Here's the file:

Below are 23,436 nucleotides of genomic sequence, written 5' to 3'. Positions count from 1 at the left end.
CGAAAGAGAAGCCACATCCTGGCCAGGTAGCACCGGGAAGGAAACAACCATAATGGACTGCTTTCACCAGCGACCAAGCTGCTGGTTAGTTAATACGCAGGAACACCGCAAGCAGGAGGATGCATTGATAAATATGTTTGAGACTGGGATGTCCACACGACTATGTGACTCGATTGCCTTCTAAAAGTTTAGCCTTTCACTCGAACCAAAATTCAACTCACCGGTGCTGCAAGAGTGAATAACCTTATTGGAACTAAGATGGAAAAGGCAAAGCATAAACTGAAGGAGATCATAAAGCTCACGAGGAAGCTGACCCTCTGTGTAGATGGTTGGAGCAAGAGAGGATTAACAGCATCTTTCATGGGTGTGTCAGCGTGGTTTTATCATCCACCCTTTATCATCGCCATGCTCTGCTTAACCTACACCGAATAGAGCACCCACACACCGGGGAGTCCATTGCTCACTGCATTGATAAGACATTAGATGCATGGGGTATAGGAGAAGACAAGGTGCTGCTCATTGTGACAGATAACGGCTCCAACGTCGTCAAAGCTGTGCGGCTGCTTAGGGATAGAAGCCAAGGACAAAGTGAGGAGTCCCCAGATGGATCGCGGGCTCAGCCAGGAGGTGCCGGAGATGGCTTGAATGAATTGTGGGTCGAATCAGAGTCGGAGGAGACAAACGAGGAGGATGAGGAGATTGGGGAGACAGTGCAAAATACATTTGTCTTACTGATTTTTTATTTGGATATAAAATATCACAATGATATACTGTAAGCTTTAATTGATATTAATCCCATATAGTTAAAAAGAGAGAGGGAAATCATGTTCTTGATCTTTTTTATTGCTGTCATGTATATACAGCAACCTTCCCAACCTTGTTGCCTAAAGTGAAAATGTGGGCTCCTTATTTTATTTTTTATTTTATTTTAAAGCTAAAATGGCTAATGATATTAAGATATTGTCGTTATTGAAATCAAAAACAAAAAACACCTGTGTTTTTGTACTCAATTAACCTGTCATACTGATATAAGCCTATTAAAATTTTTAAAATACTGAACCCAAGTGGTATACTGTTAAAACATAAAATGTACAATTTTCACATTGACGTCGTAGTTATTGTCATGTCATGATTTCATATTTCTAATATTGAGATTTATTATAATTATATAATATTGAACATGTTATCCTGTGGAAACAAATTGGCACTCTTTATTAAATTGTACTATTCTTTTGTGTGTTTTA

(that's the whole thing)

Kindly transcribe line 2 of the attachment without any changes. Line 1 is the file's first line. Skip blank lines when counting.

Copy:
CGAAAGAGAAGCCACATCCTGGCCAGGTAGCACCGGGAAGGAAACAACCATAATGGACTGCTTTCACCAGCGACCAAGCTGCTGGTTAGTTAATACGCAGGAACACCGCAAGCAGGAGGATGCATTGATAAATATGTTTGAGACTGGGATGTCCACACGACTATGTGACTCGATTGCCTTCTAAAAGTTTAGCCTTTCACTCGAACCAAAATTCAACTCACCGGTGCTGCAAGAGTGAATAACCTTATTGGAACTAAGATGGAAAAGGCAAAGCATAAACTGAAGGAGATCATAAAGCTCACGAGGAAGCTGACCCTCTGTGTAGATGGTTGGAGCAAGAGAGGATTAACAGCATCTTTCATGGGTGTGTCAGCGTGGTTTTATCATCCACCCTTTATCATCGCCATGCTCTGCTTAACCTACACCGAATAGAGCACCCACACACCGGGGAGTCCATTGCTCACTGCATTGATAAGACATTAGATGCATGGGGTATAGGAGAAGACAAGGTGCTGCTCATTGTGACAGATAACGGCTCCAACGTCGTCAAAGCTGTGCGGCTGCTTAGGGATAGAAGCCAAGGACAAAGTGAGGAGTCCCCAGATGGATCGCGGGCTCAGCCAGGAGGTGCCGGAGATGGCTTGAATGAATTGTGGGTCGAATCAGAGTCGGAGGAGACAAACGAGGAGGATGAGGAGATTGGGGAGACAGTGCAAAATACATTTGTCTTACTGATTTTTTATTTGGATATAAAATATCACAATGATATACTGTAAGCTTTAATTGATATTAATCCCATATAGTTAAAAAGAGAGAGGGAAATCATGTTCTTGATCTTTTTTATTGCTGTCATGTATATACAGCAACCTTCCCAACCTTGTTGCCTAAAGTGAAAATGTGGGCTCCTTATTTTATTTTTTATTTTATTTTAAAGCTAAAATGGCTAATGATATTAAGATATTGTCGTTATTGAAATCAAAAACAAAAAACACCTGTGTTTTTGTACTCAATTAACCTGTCATACTGATATAAGCCTATTAAAATTTTTAAAATACTGAACCCAAGTGGTATACTGTTAAAACATAAAATGTACAATTTTCACATTGACGTCGTAGTTATTGTCATGTCATGATTTCATATTTCTAATATTGAGATTTATTATAATTATATAATATTGAACATGTTATCCTGTGGAAACAAATTGGCACTCTTTATTAAATTGTACTATTCTTTTGTGTGTTTTA